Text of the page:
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Archaeological roots of traditional land use and resistance to Spanish colonial entanglement on Guam

by Mark Horrocks last modified 2019-10-28 09:31 AM

Dixon B, Welch D, Bulgrin L, Horrocks M. In press. Asian Perspectives.

Abstract

Documenting the continuity of traditional land use practices on Guam, from before Spanish Contact in 1521 to after the Colonial La Reducción circa 1700, is provocative. La Reducción refers to a period after Spanish settlement in 1668 when all indigenous inhabitants on northern Guam were militarily removed from their traditional homes into six southern villages under the watchful eye of administrative and religious authorities. Recent archaeological excavations at Site 66-08-0141, located on the northern plateau in South Finegayan, have exposed traditional Micronesian earth ovens associated with at least two latte sets or pre-Contact habitations also post-dating Spanish settlement.

Geoarchaeological investigation of approximately 70 square meters around the main habitation included three radiocarbon dates from stratigraphic columns through the largest cooking feature to subsoil at a depth of 1.25 meters. Excavations of 55 square meters around the remains of the smaller habitation exposed two additional cooking ovens situated nearby that were also radiocarbon dated, with all three features containing microfossil evidence of pollen, phytoliths, and starch residue in the soils and on burned ceramic sherds. Artifacts included Latte Period pottery, marine shell adzes, a limestone sling stone, and historic to modern refuse from WWII to the modern era. Microfossil evidence of pandanus, coconuts, and likely cultivation of rice and taro have expanded our understanding of subsistence farming in micro-environments within the tropical forest a generation or more after 1700 and La Reducción. This body of evidence suggests that land use studies of indigenous resistance and accommodation to Spanish Colonial entanglement, while challenging to prior historiography across the Pacific, hold much potential to bring native voices to early communities long disenfranchised by the colonization experience.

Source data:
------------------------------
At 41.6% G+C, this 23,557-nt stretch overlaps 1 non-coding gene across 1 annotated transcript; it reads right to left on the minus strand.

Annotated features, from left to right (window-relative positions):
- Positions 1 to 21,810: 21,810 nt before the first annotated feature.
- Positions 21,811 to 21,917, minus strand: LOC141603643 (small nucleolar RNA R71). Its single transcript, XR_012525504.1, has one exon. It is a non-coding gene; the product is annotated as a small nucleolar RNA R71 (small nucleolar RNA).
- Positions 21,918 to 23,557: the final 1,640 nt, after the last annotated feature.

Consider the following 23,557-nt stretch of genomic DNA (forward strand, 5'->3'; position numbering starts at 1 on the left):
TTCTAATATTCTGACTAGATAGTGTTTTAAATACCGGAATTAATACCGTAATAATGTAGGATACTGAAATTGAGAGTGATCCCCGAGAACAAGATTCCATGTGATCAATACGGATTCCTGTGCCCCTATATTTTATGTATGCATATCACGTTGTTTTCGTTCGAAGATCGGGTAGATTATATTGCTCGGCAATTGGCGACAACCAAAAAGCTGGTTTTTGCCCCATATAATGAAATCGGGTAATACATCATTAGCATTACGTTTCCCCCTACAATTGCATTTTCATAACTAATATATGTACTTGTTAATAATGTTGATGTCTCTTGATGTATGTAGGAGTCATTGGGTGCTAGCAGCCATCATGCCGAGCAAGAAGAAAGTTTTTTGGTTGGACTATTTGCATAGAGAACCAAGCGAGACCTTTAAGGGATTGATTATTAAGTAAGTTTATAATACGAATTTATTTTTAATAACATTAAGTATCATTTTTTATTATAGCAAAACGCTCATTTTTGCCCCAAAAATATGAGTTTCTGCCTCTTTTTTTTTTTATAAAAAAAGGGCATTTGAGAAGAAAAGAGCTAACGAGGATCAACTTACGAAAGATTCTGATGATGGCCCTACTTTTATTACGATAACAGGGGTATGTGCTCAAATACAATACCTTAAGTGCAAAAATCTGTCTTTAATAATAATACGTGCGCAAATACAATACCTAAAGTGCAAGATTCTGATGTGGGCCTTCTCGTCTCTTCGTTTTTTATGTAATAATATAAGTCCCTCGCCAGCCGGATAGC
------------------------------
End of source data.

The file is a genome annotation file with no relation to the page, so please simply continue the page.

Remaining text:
Key Words

Guam, Spanish Contact, La Reducción, entanglement.
 

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